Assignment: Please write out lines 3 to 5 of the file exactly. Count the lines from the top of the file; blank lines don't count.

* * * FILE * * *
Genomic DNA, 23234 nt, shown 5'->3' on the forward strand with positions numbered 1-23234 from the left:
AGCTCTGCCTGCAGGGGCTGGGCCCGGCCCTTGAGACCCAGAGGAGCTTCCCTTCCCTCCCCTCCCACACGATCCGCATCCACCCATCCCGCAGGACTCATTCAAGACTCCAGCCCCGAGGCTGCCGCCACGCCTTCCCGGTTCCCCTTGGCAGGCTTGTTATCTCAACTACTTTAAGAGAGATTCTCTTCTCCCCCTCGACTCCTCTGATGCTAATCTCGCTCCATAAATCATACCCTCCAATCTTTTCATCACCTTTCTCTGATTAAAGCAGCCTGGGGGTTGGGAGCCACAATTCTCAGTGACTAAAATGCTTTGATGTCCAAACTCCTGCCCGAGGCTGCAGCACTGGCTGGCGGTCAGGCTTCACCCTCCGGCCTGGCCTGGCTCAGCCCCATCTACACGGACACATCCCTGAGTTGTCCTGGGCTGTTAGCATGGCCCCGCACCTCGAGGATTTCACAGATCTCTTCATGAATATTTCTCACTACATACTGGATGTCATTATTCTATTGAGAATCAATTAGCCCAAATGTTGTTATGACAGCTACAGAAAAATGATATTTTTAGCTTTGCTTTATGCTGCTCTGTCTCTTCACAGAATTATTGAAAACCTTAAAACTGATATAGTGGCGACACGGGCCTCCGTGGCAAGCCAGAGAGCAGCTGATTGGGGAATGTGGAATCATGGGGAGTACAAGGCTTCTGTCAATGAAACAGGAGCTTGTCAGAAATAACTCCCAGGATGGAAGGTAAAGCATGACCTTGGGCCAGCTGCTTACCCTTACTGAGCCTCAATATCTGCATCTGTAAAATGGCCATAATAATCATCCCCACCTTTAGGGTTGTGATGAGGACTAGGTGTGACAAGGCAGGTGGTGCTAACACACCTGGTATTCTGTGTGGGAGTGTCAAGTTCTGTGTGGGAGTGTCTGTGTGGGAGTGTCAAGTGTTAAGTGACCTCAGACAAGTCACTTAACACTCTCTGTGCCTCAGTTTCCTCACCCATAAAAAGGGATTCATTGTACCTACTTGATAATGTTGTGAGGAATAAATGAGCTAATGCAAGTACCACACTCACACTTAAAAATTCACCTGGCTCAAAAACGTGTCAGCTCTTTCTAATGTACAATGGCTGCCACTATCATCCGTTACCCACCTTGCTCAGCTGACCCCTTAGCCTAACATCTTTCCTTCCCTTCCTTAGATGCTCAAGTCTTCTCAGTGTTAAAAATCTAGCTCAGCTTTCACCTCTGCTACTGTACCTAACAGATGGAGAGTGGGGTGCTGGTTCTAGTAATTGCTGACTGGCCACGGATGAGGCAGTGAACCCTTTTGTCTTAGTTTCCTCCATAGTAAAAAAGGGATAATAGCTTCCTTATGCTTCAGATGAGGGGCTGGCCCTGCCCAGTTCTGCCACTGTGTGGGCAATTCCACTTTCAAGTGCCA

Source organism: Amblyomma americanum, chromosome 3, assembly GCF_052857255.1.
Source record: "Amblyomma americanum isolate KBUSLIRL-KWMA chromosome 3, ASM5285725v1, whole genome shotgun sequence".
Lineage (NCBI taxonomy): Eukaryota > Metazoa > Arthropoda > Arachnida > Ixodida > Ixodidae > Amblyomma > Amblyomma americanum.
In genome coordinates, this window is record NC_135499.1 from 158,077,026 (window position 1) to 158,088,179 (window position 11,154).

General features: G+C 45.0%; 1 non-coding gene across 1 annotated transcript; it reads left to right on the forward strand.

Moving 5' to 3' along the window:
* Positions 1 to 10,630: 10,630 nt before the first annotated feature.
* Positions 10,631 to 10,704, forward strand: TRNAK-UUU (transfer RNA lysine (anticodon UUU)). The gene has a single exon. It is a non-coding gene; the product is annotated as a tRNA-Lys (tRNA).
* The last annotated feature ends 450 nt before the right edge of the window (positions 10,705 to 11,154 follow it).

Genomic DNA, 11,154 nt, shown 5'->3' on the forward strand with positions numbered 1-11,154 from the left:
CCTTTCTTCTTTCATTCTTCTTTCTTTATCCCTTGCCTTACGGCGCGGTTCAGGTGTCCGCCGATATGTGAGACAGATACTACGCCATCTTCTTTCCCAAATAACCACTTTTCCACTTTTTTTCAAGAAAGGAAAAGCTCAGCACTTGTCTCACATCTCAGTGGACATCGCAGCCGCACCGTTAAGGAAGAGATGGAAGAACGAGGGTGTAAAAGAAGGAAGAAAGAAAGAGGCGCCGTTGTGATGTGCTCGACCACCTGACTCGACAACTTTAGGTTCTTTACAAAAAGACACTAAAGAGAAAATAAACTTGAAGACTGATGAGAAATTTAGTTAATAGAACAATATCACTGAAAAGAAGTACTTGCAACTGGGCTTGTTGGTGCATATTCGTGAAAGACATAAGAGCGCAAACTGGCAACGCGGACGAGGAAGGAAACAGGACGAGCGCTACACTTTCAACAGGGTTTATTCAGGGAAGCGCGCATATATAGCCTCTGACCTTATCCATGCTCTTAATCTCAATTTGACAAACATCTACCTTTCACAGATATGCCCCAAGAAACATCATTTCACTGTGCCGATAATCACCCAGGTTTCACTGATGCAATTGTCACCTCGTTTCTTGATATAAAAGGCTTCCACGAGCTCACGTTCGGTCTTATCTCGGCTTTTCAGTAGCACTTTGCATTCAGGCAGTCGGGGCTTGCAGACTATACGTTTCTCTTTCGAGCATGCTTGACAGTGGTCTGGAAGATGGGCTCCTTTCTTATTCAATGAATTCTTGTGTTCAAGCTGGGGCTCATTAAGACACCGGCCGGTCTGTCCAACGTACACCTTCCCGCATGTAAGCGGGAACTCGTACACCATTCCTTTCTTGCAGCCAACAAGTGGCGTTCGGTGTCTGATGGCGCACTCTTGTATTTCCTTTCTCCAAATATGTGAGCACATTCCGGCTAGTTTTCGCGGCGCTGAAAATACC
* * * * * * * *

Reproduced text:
Source organism: Amblyomma americanum, chromosome 3, assembly GCF_052857255.1.
Source record: "Amblyomma americanum isolate KBUSLIRL-KWMA chromosome 3, ASM5285725v1, whole genome shotgun sequence".
Lineage (NCBI taxonomy): Eukaryota > Metazoa > Arthropoda > Arachnida > Ixodida > Ixodidae > Amblyomma > Amblyomma americanum.